Science supplies worth $100,000 donated to Kanawha, Nicholas teachers

West Virginia State University students load a van full of science supplies, which were donated by the school to Kanawha and Nicholas County teachers. (WCHS/WVAH)

Science teachers affected by the June floods are making do with what they can to rebuild their classrooms, and they received a big boost from West Virginia State University.

The university helped a number of teachers from Kanawha and Nicholas counties Thursday by finding and collecting donations from local companies.

"It means everything," said Danielle Dexter, a teacher at Herbert Hoover High School for the last 17 years. "It's our second home, and we lost that. And four of the six science teachers lost everything we had."

When the June floods hit, Michael Foltz, an associate professor of chemistry at WVSU, was thinking long term when it came to making a donation.

"They lost thousand of dollars of equipment, and knowing the science behind the equipment that they needed, we wanted to help with that because we couldn't help with fixing a boiler. People were helping with clothes, and they had lots of clothes. They had all the immediate donations that they needed. There was no one helping in the niche market of getting the science labs back up and running," Foltz said.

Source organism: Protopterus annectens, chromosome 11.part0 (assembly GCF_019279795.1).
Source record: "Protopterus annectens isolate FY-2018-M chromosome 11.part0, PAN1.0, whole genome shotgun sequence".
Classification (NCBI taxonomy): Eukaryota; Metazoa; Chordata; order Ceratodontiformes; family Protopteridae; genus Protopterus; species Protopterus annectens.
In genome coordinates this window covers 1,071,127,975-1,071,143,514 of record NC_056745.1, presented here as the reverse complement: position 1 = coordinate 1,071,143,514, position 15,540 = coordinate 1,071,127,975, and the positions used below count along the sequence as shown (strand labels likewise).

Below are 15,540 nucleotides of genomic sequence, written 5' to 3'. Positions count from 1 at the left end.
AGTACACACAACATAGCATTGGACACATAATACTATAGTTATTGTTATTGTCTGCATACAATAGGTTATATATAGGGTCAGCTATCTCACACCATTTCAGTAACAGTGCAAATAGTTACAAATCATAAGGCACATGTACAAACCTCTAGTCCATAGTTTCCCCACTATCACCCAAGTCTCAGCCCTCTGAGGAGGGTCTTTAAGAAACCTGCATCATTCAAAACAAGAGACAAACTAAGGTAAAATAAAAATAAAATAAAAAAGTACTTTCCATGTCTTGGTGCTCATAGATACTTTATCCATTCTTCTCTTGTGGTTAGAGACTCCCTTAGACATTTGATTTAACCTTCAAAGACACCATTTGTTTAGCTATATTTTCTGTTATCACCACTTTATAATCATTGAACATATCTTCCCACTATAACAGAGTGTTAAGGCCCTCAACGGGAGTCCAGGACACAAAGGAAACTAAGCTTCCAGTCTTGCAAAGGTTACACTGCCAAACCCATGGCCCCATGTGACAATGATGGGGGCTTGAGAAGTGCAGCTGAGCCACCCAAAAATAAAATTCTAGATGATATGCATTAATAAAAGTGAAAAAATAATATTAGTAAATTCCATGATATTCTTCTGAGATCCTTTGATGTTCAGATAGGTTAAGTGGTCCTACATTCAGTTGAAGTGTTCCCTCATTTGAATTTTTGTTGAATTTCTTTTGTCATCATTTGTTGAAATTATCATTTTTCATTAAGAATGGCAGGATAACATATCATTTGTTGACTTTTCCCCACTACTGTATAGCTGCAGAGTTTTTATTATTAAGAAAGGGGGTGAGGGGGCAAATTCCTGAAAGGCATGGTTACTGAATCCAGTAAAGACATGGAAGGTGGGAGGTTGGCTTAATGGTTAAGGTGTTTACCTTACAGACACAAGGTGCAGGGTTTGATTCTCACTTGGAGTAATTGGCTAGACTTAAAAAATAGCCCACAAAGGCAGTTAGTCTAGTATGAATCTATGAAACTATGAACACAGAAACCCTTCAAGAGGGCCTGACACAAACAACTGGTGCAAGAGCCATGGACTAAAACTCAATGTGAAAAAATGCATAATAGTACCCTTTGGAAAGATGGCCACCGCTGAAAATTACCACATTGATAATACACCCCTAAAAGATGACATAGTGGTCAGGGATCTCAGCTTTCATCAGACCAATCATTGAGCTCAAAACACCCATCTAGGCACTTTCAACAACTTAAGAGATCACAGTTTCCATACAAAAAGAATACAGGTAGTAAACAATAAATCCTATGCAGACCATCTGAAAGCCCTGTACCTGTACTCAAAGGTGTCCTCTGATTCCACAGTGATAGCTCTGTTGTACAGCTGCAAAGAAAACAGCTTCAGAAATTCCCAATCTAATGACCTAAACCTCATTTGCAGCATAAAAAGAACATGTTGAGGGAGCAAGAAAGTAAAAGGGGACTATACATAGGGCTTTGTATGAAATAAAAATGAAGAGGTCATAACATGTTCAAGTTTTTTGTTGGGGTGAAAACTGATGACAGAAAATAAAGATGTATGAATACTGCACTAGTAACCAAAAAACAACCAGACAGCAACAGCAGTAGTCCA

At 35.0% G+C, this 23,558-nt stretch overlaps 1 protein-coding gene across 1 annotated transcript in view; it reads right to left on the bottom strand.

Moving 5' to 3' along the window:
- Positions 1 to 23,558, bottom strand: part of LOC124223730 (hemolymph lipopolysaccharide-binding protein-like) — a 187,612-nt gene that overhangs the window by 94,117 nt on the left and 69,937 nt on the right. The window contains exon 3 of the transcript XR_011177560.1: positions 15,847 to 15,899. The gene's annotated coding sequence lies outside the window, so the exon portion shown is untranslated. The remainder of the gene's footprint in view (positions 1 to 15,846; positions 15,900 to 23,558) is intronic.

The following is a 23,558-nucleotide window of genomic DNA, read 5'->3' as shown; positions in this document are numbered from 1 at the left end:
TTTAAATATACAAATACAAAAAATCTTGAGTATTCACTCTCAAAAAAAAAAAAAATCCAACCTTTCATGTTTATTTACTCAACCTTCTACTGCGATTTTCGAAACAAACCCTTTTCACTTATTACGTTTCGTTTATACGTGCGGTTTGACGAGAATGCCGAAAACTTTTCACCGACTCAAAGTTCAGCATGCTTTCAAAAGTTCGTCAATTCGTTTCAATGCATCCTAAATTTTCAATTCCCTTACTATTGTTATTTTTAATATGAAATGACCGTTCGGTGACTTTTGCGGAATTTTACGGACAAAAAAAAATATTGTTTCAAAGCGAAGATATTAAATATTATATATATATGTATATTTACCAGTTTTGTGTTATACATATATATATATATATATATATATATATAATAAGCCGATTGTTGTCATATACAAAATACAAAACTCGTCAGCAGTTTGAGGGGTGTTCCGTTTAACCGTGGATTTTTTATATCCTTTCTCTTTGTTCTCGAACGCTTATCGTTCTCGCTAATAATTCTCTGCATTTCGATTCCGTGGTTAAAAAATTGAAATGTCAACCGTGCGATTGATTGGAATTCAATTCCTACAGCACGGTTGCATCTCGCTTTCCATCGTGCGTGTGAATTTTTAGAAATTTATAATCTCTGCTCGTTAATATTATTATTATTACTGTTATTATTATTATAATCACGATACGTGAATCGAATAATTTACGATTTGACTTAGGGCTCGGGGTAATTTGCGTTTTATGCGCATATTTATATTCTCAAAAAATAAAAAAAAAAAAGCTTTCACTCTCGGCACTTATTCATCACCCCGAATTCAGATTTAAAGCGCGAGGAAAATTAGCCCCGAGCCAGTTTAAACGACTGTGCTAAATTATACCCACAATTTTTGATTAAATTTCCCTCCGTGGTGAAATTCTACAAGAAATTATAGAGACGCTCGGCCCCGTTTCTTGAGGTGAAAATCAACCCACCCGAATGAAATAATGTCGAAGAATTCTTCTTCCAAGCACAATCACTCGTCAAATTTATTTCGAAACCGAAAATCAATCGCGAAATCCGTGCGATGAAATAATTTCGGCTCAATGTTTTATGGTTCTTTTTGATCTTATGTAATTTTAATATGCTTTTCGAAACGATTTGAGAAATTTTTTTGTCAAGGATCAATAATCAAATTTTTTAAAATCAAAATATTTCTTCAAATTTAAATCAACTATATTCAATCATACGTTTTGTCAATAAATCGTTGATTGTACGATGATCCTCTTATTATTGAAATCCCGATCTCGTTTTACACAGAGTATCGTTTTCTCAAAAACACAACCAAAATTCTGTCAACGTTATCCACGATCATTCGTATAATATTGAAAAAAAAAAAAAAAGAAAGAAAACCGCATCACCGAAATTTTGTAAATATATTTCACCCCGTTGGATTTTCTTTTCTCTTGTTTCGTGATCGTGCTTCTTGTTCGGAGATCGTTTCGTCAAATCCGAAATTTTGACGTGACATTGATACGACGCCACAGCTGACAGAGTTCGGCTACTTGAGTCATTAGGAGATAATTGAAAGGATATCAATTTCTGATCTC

Dexter said the whole experience made her feel like a new teacher again because she has had to start from scratch to rebuild her classroom.

"We've just doing the best that we possibly can. Working with technology, trying to find lab equipment and trying to make it through," Dexter said.

Analytical balances, vacuum drying ovens, science kits for advanced placement anatomy and physiology, beakers, personal protective equipment, safety goggles and gloves are just some of the items on the the list of equipment gathered.

"We hit up a lot of the local science companies, the science research companies, the distributors, to see what they could do after they got the list from the science teachers of what equipment they lost. We tried to get these distributors and companies to try and fill the gaps," Foltz said.

Foltz set aside two classrooms to collect a $100,000 worth of equipment for teachers at Herbert Hoover High School, Richwood Middle School and Elkview Middle School.

Dexter said her science laboratory was brand new, and she had the majority of all the equipment in her room and it's all gone.

"I had 7 feet of water in my room and to walk in and see my microscope cabinet flipped upside down thrown against the wall, it was heartbreaking. That's our home," Dexter said.

Foltz said people were willing to help these students get back to a sense of normal and aid schools for years to come.

"Hopefully, generations upon generations of Herbert Hoover, Elkview students will get a chance to use this equipment and it will prepare them to go on to college and go out into the workforce here in West Virginia," he said.

Foltz said Corning donated more than $8,000 worth of glassware alone. WVSU students and staff filled four vehicles with supplies Thursday.

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